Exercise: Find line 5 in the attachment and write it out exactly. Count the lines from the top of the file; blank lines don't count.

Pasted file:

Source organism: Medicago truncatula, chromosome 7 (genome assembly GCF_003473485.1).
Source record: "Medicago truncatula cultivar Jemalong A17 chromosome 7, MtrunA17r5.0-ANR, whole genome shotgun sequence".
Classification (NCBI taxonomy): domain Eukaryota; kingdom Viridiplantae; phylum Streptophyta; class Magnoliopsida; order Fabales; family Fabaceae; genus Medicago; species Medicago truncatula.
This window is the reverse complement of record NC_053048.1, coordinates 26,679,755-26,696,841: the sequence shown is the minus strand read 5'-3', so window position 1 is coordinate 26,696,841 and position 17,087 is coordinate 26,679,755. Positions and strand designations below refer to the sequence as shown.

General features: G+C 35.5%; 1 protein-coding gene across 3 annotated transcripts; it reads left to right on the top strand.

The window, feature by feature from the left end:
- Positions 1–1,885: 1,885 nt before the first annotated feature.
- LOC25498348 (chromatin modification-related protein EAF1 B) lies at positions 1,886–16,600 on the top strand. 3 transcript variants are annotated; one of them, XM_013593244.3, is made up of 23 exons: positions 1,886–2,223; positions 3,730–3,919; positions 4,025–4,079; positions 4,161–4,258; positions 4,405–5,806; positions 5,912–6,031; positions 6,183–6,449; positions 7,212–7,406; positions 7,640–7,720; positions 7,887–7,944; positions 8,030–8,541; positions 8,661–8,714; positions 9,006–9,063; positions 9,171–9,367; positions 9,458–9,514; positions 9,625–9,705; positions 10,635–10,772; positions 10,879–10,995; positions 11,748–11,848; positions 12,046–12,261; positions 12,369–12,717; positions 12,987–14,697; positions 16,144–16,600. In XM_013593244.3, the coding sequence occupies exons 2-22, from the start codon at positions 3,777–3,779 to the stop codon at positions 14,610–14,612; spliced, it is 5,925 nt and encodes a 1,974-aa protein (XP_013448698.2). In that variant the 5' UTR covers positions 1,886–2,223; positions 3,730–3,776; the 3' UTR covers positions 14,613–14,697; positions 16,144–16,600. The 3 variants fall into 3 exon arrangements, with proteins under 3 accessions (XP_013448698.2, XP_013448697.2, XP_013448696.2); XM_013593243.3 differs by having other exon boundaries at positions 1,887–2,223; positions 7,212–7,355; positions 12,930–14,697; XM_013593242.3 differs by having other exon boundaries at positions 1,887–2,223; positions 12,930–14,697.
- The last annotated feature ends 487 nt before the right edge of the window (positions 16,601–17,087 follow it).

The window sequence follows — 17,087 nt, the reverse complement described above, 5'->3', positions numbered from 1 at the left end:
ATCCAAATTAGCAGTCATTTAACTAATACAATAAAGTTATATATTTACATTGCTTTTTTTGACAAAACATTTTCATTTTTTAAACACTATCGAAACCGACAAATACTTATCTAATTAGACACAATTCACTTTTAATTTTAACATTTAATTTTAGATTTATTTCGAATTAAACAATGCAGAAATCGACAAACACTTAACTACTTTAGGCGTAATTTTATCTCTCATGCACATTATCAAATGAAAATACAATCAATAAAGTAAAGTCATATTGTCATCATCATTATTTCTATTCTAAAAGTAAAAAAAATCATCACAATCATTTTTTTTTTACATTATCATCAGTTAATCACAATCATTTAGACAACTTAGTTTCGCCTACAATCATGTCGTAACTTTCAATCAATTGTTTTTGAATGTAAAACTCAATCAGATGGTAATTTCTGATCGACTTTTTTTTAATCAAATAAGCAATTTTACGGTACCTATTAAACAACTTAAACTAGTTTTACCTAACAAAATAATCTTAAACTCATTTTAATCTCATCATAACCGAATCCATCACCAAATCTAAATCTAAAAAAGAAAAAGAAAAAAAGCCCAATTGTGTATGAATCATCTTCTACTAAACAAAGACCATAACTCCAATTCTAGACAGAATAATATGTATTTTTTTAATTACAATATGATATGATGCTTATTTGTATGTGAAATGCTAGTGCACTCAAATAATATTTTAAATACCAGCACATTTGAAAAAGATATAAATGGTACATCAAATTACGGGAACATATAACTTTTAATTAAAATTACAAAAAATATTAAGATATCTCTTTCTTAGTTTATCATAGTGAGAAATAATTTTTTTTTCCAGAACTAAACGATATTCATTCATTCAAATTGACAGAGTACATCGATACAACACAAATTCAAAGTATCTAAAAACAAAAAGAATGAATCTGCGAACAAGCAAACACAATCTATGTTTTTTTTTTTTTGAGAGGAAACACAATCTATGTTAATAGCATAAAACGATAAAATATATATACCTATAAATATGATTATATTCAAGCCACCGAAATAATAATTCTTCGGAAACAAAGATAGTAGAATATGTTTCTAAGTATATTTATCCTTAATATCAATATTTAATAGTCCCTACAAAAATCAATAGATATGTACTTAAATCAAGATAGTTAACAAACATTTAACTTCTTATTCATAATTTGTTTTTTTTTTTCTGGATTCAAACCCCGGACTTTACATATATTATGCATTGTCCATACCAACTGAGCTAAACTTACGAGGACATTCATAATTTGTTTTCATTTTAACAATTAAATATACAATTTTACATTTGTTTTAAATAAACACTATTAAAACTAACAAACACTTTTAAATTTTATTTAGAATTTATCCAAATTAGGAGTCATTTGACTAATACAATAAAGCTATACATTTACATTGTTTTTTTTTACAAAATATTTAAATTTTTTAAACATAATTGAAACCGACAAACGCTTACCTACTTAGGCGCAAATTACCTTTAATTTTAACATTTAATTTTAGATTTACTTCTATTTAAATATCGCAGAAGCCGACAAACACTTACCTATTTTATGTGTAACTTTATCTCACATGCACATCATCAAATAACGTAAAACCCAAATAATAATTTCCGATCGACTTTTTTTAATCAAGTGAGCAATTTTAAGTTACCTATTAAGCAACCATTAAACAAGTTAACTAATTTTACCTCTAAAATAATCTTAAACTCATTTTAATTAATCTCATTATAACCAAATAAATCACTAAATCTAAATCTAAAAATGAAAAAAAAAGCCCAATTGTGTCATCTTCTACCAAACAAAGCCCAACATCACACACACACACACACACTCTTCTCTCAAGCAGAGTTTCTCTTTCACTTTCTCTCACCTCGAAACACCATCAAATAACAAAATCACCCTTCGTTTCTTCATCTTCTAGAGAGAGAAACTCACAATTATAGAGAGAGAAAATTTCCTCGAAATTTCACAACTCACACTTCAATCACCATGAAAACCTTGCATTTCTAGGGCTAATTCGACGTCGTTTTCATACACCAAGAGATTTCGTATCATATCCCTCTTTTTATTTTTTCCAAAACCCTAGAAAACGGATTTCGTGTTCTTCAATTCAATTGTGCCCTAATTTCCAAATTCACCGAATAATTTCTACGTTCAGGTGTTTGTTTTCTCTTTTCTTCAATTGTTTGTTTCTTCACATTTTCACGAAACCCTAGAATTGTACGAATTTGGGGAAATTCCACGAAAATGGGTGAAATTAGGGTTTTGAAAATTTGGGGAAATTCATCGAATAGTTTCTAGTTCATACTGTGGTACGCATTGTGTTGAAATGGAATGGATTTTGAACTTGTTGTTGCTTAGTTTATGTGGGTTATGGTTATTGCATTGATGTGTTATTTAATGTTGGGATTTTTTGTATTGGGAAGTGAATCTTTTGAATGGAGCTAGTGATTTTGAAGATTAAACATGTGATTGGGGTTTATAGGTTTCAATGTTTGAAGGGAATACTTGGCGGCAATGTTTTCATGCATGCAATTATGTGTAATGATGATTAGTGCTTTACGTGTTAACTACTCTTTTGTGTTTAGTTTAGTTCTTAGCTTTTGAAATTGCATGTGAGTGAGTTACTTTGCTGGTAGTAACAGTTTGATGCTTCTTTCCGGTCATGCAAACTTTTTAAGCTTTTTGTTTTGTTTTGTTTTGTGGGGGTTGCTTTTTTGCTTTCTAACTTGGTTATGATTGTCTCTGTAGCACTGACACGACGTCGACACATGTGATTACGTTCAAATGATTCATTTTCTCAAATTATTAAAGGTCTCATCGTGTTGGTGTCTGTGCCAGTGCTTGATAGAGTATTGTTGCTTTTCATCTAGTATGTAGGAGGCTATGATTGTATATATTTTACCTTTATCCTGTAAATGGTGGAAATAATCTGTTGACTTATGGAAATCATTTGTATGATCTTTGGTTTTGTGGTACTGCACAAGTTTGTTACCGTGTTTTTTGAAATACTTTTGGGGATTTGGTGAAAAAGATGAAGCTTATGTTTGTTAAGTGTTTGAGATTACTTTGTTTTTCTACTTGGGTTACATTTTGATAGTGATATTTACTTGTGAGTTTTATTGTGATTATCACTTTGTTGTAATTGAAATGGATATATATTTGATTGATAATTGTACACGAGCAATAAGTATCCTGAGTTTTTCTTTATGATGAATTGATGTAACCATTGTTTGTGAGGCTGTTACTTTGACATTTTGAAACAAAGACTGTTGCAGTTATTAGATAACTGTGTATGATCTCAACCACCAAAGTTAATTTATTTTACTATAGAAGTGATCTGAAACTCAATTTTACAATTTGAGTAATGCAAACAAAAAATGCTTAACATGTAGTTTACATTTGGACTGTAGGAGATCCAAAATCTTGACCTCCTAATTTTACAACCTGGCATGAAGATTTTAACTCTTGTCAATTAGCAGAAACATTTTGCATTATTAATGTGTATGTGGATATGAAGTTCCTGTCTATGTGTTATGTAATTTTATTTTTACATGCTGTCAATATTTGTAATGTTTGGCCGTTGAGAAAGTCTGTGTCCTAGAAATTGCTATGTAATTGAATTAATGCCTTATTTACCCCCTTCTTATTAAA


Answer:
General features: G+C 35.5%; 1 protein-coding gene across 3 annotated transcripts; it reads left to right on the top strand.